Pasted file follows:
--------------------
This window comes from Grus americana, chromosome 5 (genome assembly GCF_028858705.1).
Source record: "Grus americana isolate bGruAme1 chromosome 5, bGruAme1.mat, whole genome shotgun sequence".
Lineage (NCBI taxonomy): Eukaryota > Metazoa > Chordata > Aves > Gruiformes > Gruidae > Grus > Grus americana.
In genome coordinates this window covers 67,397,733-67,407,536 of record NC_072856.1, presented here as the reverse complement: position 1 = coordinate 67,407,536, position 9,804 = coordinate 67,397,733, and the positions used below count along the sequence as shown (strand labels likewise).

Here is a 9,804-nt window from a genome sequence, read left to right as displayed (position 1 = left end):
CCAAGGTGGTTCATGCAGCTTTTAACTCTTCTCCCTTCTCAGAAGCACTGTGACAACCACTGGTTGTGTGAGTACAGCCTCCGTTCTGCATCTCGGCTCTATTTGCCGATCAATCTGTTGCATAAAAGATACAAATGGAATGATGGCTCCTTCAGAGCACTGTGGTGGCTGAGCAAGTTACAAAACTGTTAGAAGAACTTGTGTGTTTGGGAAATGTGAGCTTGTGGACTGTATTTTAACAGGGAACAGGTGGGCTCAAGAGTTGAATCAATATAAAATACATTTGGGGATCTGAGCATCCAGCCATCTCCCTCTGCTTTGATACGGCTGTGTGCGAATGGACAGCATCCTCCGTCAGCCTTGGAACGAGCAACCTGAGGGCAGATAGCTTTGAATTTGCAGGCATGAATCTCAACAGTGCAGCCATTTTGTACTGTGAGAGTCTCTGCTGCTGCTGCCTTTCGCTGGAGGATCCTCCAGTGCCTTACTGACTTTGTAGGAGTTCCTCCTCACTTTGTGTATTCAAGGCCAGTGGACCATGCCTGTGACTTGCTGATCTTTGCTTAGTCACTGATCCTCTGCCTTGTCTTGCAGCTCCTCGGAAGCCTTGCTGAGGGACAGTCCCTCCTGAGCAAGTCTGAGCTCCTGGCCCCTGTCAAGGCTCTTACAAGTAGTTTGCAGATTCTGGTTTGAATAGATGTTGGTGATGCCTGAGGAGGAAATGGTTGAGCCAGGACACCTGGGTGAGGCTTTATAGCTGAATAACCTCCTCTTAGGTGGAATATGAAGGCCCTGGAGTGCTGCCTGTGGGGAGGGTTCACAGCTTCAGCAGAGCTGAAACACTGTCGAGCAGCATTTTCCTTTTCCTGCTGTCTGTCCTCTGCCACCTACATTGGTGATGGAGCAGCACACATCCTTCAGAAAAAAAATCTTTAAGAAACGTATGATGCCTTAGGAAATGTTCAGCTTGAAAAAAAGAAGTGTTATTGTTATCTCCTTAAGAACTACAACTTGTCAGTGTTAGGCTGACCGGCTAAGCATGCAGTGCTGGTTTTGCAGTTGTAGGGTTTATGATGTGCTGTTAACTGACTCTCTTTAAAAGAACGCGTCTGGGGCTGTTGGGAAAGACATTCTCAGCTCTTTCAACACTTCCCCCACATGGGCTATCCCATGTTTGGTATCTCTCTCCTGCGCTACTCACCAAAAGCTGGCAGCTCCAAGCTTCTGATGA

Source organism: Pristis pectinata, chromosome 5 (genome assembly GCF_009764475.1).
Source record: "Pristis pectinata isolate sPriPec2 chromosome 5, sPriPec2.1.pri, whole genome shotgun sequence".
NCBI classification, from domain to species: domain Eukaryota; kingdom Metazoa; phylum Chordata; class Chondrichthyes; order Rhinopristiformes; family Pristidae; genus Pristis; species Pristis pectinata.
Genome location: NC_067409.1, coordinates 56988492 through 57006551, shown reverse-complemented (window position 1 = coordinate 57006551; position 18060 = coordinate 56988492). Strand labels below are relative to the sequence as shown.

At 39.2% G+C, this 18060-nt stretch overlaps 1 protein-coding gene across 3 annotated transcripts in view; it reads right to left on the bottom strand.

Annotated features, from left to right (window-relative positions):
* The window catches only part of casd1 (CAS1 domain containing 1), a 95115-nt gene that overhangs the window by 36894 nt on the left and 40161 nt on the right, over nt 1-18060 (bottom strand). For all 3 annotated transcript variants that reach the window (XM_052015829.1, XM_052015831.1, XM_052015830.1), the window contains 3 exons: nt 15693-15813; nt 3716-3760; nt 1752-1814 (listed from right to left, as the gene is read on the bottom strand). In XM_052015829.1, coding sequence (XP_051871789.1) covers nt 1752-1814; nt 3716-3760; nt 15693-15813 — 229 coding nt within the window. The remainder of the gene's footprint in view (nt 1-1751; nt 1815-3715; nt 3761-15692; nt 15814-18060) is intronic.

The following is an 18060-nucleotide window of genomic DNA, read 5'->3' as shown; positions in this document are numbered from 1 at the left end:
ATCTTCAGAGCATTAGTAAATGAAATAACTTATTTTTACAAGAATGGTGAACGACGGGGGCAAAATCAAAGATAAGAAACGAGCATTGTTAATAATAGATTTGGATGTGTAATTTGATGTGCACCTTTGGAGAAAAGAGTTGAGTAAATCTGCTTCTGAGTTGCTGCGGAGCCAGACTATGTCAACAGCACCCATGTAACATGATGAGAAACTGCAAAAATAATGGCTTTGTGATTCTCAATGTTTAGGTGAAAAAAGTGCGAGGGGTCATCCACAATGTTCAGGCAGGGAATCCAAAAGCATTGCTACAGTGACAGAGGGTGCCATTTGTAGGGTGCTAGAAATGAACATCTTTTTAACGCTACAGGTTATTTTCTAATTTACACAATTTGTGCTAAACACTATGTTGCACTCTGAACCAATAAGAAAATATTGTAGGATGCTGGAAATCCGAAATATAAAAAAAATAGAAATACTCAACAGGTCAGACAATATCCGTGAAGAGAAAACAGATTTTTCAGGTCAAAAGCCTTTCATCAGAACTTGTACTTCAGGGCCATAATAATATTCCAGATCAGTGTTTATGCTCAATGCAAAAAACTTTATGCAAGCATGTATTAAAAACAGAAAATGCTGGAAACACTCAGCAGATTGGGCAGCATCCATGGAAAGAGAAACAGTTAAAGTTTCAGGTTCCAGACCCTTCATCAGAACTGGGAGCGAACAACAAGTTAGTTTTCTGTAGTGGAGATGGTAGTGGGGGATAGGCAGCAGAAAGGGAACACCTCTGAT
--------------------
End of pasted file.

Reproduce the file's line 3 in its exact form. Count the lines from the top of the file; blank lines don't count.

Lineage (NCBI taxonomy): Eukaryota > Metazoa > Chordata > Aves > Gruiformes > Gruidae > Grus > Grus americana.